Retrofit blade controls of the type explored here can both enhance the performance and reduce the acoustic emissions and blade-induced vibrations of suitably equipped rotorcraft over baseline vehicles. Since this capability could be achieved using technology that does not require the re-blading of an existing helicopter, a significant commercial product improvement program for a variety of aircraft would be possible. Military operators would also realize improved mission capability and reduced aircraft downtime with these anticipated improvements. However, this actuation technology can also serve as a starting point for development of an evolved active control system that integrates the trailing edge active control devices into the blade structure, offering an alternative implementation path with potential advantages in robustness and reduced drag penalty.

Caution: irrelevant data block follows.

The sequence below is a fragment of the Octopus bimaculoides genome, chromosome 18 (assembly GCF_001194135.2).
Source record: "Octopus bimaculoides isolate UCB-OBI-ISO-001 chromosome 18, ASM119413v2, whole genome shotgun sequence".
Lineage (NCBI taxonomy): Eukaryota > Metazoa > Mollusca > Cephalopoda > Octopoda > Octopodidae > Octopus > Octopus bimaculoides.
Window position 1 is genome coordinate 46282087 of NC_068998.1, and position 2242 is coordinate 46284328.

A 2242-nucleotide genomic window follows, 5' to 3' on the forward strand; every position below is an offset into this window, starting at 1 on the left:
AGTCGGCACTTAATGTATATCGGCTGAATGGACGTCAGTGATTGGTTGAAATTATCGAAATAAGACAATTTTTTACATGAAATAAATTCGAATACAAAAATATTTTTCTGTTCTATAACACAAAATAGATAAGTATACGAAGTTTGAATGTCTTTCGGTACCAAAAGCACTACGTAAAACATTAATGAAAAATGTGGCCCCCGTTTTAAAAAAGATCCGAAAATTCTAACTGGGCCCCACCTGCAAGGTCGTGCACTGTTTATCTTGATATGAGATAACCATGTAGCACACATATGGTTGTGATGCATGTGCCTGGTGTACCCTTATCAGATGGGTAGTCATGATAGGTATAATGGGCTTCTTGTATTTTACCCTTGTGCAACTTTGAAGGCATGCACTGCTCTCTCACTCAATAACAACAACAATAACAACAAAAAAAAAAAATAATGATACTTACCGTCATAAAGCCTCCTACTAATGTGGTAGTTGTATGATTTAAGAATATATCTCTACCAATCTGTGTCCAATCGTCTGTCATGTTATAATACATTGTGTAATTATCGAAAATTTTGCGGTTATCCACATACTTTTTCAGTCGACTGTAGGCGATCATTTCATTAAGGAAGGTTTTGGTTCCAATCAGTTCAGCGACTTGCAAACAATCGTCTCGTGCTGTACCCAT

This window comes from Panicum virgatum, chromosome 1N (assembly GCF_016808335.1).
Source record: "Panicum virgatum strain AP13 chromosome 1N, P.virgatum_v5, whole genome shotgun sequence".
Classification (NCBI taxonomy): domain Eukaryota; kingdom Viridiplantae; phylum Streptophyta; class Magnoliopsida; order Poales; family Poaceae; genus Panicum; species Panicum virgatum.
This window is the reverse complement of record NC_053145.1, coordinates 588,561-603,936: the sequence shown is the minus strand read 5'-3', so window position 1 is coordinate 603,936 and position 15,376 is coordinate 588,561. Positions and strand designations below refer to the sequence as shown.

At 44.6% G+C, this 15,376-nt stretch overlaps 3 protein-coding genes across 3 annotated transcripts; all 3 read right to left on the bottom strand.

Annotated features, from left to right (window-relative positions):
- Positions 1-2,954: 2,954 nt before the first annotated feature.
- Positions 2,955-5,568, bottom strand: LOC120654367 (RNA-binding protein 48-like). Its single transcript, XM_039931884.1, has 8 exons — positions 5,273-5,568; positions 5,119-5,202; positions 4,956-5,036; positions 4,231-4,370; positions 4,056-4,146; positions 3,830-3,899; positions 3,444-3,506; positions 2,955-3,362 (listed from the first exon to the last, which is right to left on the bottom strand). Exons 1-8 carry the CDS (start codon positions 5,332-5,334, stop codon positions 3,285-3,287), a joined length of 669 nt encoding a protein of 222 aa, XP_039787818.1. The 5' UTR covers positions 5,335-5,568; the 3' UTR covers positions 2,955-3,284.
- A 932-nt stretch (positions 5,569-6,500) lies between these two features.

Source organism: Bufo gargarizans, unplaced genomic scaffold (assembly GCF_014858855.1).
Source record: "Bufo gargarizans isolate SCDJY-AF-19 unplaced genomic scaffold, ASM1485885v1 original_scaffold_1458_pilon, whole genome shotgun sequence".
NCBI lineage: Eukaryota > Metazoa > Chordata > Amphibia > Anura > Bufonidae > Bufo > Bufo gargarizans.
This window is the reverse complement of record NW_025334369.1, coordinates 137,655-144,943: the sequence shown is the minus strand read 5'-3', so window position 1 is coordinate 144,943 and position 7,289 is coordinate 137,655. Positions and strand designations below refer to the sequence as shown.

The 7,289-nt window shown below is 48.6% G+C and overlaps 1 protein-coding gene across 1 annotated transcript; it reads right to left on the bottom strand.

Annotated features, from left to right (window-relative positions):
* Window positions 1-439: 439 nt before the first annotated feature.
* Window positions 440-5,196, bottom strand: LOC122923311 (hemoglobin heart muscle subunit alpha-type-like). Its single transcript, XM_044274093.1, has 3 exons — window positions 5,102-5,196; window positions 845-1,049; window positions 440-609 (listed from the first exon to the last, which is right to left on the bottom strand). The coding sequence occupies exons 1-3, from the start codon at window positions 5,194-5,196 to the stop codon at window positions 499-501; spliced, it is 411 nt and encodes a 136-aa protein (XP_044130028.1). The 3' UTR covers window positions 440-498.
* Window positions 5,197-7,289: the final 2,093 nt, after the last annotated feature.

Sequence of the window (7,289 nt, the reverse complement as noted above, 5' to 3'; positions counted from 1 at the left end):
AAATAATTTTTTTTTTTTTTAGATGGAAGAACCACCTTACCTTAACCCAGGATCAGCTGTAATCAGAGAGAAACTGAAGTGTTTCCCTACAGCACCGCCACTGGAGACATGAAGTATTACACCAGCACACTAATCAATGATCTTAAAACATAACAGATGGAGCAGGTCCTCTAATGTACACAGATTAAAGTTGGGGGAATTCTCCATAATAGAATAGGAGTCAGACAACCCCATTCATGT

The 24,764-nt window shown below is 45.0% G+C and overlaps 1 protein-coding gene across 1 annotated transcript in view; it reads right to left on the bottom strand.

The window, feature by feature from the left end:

An adaptive ability to alter the spanwise loading of rotor blades could be used to optimize rotorcraft aeromechanics and identify improved operational profiles, maximizing the utility and cost-effectiveness of future helicopters incorporating this technology. Full development of this novel adaptive blade capability would support key aeromechanics aspects of the Subsonic Rotary Wing Project of the Fundamental Aeronautics Program, in particular active on-blade control for performance improvement and noise and vibration alleviation. Follow-on work would also enhance current analysis methods, which are presently unable to capture complex active-rotor response and thus are a barrier to selection of optimal active control approaches.